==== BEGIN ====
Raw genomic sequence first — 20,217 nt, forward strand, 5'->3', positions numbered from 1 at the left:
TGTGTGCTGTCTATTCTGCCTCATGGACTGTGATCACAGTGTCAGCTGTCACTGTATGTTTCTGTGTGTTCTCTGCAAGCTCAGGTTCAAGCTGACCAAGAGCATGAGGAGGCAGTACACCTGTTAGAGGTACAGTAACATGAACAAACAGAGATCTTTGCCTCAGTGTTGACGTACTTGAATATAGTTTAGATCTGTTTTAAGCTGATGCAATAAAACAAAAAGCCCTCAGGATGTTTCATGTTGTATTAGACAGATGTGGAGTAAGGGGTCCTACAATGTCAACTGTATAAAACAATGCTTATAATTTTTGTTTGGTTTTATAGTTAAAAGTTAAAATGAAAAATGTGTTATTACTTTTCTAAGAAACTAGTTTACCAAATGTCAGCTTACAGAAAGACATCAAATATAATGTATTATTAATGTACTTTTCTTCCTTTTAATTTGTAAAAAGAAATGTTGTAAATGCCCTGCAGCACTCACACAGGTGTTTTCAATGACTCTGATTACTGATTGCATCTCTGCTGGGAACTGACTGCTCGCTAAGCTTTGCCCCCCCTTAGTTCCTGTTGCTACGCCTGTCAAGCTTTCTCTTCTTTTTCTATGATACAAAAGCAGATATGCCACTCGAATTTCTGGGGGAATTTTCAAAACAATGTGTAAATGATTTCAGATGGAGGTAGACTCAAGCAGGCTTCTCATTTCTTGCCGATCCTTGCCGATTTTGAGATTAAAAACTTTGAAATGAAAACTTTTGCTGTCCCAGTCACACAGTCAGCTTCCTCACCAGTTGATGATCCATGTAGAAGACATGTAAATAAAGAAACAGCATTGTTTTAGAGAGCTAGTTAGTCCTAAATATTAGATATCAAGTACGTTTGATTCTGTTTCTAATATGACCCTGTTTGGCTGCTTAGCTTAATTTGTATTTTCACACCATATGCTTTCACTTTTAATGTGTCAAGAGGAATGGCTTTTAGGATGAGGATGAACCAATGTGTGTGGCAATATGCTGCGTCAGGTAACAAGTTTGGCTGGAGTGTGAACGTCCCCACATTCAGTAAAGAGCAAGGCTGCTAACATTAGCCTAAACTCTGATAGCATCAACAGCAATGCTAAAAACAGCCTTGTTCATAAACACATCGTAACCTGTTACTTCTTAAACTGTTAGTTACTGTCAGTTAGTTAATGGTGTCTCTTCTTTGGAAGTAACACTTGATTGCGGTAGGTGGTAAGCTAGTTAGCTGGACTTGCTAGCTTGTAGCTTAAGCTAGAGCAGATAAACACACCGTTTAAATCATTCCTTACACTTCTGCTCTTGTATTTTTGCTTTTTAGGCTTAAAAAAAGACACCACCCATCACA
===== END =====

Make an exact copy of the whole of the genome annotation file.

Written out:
Raw genomic sequence first — 20,217 nt, forward strand, 5'->3', positions numbered from 1 at the left:
TGTGTGCTGTCTATTCTGCCTCATGGACTGTGATCACAGTGTCAGCTGTCACTGTATGTTTCTGTGTGTTCTCTGCAAGCTCAGGTTCAAGCTGACCAAGAGCATGAGGAGGCAGTACACCTGTTAGAGGTACAGTAACATGAACAAACAGAGATCTTTGCCTCAGTGTTGACGTACTTGAATATAGTTTAGATCTGTTTTAAGCTGATGCAATAAAACAAAAAGCCCTCAGGATGTTTCATGTTGTATTAGACAGATGTGGAGTAAGGGGTCCTACAATGTCAACTGTATAAAACAATGCTTATAATTTTTGTTTGGTTTTATAGTTAAAAGTTAAAATGAAAAATGTGTTATTACTTTTCTAAGAAACTAGTTTACCAAATGTCAGCTTACAGAAAGACATCAAATATAATGTATTATTAATGTACTTTTCTTCCTTTTAATTTGTAAAAAGAAATGTTGTAAATGCCCTGCAGCACTCACACAGGTGTTTTCAATGACTCTGATTACTGATTGCATCTCTGCTGGGAACTGACTGCTCGCTAAGCTTTGCCCCCCCTTAGTTCCTGTTGCTACGCCTGTCAAGCTTTCTCTTCTTTTTCTATGATACAAAAGCAGATATGCCACTCGAATTTCTGGGGGAATTTTCAAAACAATGTGTAAATGATTTCAGATGGAGGTAGACTCAAGCAGGCTTCTCATTTCTTGCCGATCCTTGCCGATTTTGAGATTAAAAACTTTGAAATGAAAACTTTTGCTGTCCCAGTCACACAGTCAGCTTCCTCACCAGTTGATGATCCATGTAGAAGACATGTAAATAAAGAAACAGCATTGTTTTAGAGAGCTAGTTAGTCCTAAATATTAGATATCAAGTACGTTTGATTCTGTTTCTAATATGACCCTGTTTGGCTGCTTAGCTTAATTTGTATTTTCACACCATATGCTTTCACTTTTAATGTGTCAAGAGGAATGGCTTTTAGGATGAGGATGAACCAATGTGTGTGGCAATATGCTGCGTCAGGTAACAAGTTTGGCTGGAGTGTGAACGTCCCCACATTCAGTAAAGAGCAAGGCTGCTAACATTAGCCTAAACTCTGATAGCATCAACAGCAATGCTAAAAACAGCCTTGTTCATAAACACATCGTAACCTGTTACTTCTTAAACTGTTAGTTACTGTCAGTTAGTTAATGGTGTCTCTTCTTTGGAAGTAACACTTGATTGCGGTAGGTGGTAAGCTAGTTAGCTGGACTTGCTAGCTTGTAGCTTAAGCTAGAGCAGATAAACACACCGTTTAAATCATTCCTTACACTTCTGCTCTTGTATTTTTGCTTTTTAGGCTTAAAAAAAGACACCACCCATCACA